A recurring pattern that I see in rock music is that it will often opt for higher frets while lower frets are available. For example, in this tutorial for Alice in Chains - Them Bones, the guitarist chooses to start the solo on fret 8 on the A string. Why couldn't he start on the equivalent fret 3 of the D string?
Off the top of my head...
- the fret spacing is tighter there, so fingering a fast passage may be easier than in the lower position
- the timbre of the notes is mellower and 'bluesier', which may be the desired effect
- open strings can sound different to fretted notes, so it can be desirable to avoid open strings.
- Muting technique is also different with open strings - you can't mute just by lifting the left hand finger. This is another reason to avoid open strings.
- string bends are often easier to control in the middle of the neck, rather than in the lower positions
- it's common to extend a note in a solo to a 'power chord', playing the fifth and the octave above - this is easiest to do when the power chord shape spans two frets only. If the root of the power chord is on the D or G string, the shape spans 3 frets.
First of all, there is more than one way to play almost any riff, solo, or musical phrase on a guitar. Unlike a keyboard instrument, the same note in the same octave can be played in multiple places on the guitar.
There are many reasons why a guitarist might choose one position to play a certain riff over another position. Sometimes it has to do with which direction the notes are going and by how much. It may be easier to get to the highest notes at the end of the riff by starting on a lower string at a higher fret and playing the higher notes on the higher strings - moving more vertically as opposed to horizontally.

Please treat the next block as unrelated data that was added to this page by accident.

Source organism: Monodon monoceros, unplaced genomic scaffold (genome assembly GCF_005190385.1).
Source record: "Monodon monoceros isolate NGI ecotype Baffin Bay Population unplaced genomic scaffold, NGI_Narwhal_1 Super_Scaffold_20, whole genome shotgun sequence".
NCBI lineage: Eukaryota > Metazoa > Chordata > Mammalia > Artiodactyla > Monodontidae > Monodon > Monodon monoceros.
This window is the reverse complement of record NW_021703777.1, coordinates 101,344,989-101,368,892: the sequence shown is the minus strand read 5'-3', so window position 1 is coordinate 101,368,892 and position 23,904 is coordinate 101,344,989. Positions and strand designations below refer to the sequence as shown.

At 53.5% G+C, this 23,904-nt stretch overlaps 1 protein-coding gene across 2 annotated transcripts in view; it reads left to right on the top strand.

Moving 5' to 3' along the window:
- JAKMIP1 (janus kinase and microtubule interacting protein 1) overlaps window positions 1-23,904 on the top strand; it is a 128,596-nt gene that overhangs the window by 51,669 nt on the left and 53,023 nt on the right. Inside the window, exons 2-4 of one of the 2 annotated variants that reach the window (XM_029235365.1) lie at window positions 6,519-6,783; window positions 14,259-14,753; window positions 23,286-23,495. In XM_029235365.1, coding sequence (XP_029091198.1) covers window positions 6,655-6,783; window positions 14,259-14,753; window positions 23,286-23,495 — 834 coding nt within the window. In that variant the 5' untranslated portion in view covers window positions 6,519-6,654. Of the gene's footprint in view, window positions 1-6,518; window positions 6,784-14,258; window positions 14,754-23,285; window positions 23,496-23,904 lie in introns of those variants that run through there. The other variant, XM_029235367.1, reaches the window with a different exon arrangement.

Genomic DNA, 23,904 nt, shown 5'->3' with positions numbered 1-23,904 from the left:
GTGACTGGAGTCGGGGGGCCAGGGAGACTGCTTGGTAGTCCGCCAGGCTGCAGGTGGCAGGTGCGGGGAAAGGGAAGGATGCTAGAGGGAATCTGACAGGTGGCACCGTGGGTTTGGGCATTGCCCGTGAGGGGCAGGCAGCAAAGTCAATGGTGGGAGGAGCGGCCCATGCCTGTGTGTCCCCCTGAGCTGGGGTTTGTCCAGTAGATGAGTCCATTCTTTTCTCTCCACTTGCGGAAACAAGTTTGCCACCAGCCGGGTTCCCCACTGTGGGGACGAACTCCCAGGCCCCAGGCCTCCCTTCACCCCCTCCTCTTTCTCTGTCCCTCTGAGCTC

There is also a slight tone difference that you get when playing the same pitched note on a fatter or thinner string and that can factor into the decision.
I think one reason you find rock guitarist opting to play solos in positions closer to the body is that rock guitar solos feature a great deal of string bending. It's easier to bend the string closer to the body than it is closer to the nut. Try it and you will see what I mean.
Also many rock solos end up on moving in an ascending pattern towards a crescendo or climax ending on some of the highest notes available on the guitar. It's a long way from the 3rd fret to the 22nd fret.
Having said that, don't be afraid to try different patterns on any given riff or solo to see what works and sounds best for you. Tab written by someone else is nothing more than a way to represent how they prefer to play it. It doesn't mean it can't be played another way or that their way is the only way (until you get to the higher frets on the first and second string) or even the best way!
The different positions of notes have a different tonality to them. Try listening to the same notes in different positions. The open string notes have a purity or clarity to them but the further you go away from the nut the more that type of effect is lost.
It may be a bit hard to explain but listen closely to the same notes in different positions they all seem superficially the same but if you listen closely you can hear they all slight character variances.
It may be a thing that the player would like to exploit.
I agree with most of what's been said, but I'd like to give an answer that is specific to that first bar.
The vast majority of the notes are A string 5th fret. Thus the music tenses on the notes played on the 8th fret and relaxes on the notes played on the 5th fret. Playing the notes on different strings sounds completely different (both because of the different tones of each string and also because the notes can ring at the same time), so that's out.